Afghan Girls’ Education Banned—Again

The international community should keep pressure on the Taliban and spearhead a vigorous response to the attack on education, says NTF Fellow Fara Abbas.

The Taliban had pledged to open secondary schools for girls in Afghanistan at the start of the academic year on March 23, 2022, after a seven-month hiatus. Schools had already reopened to boys on September 17, 2021, following the Taliban takeover, but remained shuttered for girls beyond grade 6. The UN and international partners welcomed the new regime’s promises to allow teenage girls to attend school.

The Taliban have cruelly and devastatingly reneged on their promise. The reversal of their decision was announced only after girls across the country had excitedly gone back to school and were turned away at locked gates. It is a heinous trick worthy of only the Taliban, and a painful reminder of why I made the most difficult decision of my life last August.

The Taliban are notorious for their violations of human rights, especially of girls’ and women’s rights. Since returning to power, they have not only deprived millions of girls from accessing education, but also forbidden women from working in the public sector. They closed the Ministry for Women’s Affairs and replaced it with the Ministry for the Promotion of Virtue and Prevention of Vice. They have silenced the brave voices of women’s rights protestors through arbitrary detention. They’ve closed shelters and safe houses. Women who were finally allowed to attend university are met with harsh gender segregation and stringent rules about conduct and clothing. Women cannot travel without a male companion, and face all manner of restrictions on public space and public life.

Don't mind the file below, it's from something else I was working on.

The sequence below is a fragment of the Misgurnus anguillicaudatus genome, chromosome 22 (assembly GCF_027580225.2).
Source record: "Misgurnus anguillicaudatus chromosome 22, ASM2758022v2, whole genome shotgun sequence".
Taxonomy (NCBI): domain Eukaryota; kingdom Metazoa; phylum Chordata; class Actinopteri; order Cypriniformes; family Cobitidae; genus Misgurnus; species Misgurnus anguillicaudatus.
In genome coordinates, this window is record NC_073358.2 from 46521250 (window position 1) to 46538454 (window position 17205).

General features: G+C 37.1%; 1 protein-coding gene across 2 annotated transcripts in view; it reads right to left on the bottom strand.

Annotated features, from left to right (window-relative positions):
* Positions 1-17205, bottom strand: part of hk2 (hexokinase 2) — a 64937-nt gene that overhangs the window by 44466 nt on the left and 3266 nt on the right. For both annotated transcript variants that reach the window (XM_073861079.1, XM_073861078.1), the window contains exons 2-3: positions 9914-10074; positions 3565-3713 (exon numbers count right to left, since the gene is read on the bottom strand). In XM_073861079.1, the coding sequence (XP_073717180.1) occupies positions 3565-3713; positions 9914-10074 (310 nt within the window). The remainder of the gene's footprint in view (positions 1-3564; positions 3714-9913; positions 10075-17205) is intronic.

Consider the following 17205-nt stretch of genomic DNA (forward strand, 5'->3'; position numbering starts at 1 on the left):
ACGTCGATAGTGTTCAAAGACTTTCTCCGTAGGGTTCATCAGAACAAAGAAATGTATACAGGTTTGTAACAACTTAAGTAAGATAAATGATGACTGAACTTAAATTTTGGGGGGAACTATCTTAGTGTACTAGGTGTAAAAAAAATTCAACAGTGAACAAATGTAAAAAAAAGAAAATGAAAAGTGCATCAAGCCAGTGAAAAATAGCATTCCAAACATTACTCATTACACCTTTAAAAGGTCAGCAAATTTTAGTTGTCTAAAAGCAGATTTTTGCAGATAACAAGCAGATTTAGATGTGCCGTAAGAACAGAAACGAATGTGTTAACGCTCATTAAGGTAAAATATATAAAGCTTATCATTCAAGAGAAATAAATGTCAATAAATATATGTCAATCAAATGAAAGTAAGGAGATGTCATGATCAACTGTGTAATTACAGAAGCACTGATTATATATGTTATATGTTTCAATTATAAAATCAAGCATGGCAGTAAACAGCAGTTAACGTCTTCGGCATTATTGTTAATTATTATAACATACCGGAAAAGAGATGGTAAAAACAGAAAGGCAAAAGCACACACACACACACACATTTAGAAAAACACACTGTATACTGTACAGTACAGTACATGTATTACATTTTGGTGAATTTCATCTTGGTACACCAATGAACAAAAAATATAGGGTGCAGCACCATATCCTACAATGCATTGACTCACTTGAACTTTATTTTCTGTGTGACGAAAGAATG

Hoping the Taliban would be willing to compromise in their draconian rules and policies, Afghans across the globe anxiously and optimistically awaited the start of the academic year and girls’ return to schools. But the new authorities now say the girls’ schools will remain closed indefinitely—until policies compliant with the principles of Islamic law and Afghan culture are put into place. They gave the same justification the last time, when schools for boys reopened in September and girls were told to stay home.

Education is the great equalizer and a necessity in the modern age. The Taliban know this all too well. It’s why their officials reportedly send their daughters to schools and universities abroad. According to the Afghan Analyst Network, a Taliban official said that demand for modern education was strong among the families of Taliban leaders living in Qatar: “no one opposes it for either boys or girls—of any age.” Since coming into power, Taliban leaders have also sought educated second wives, reasoning that “education allows [women] to live a good life. They know the rights of a husband better and can better train your sons and daughters. That is why a literate wife is a necessity nowadays.”

My education is a big part of my identity. Such is the case for all educated women, whether in Afghanistan, China, or the United States, who must work twice as hard to achieve their status. I am no different. Having worked hard to put myself through university and graduate studies in the United States, and having served in senior positions in the Afghan government that were not welcoming to women, I left Afghanistan for this sole reason: I would not be allowed my basic freedoms—to public space and to work. Erasing the most significant part of my identity was not an option.

Nor should it be an option for the girls and women of Afghanistan. Education is a basic human right. That is why the international and donor community should keep pressure on the Taliban and spearhead a vigorous response to the attack on this fundamental right. Not doing so irreparably damages the legacy of the international engagement in Afghanistan—again.

Fara Abbas is a specialist on Afghan affairs with over 10 years of in-country experience with security, peace, and development.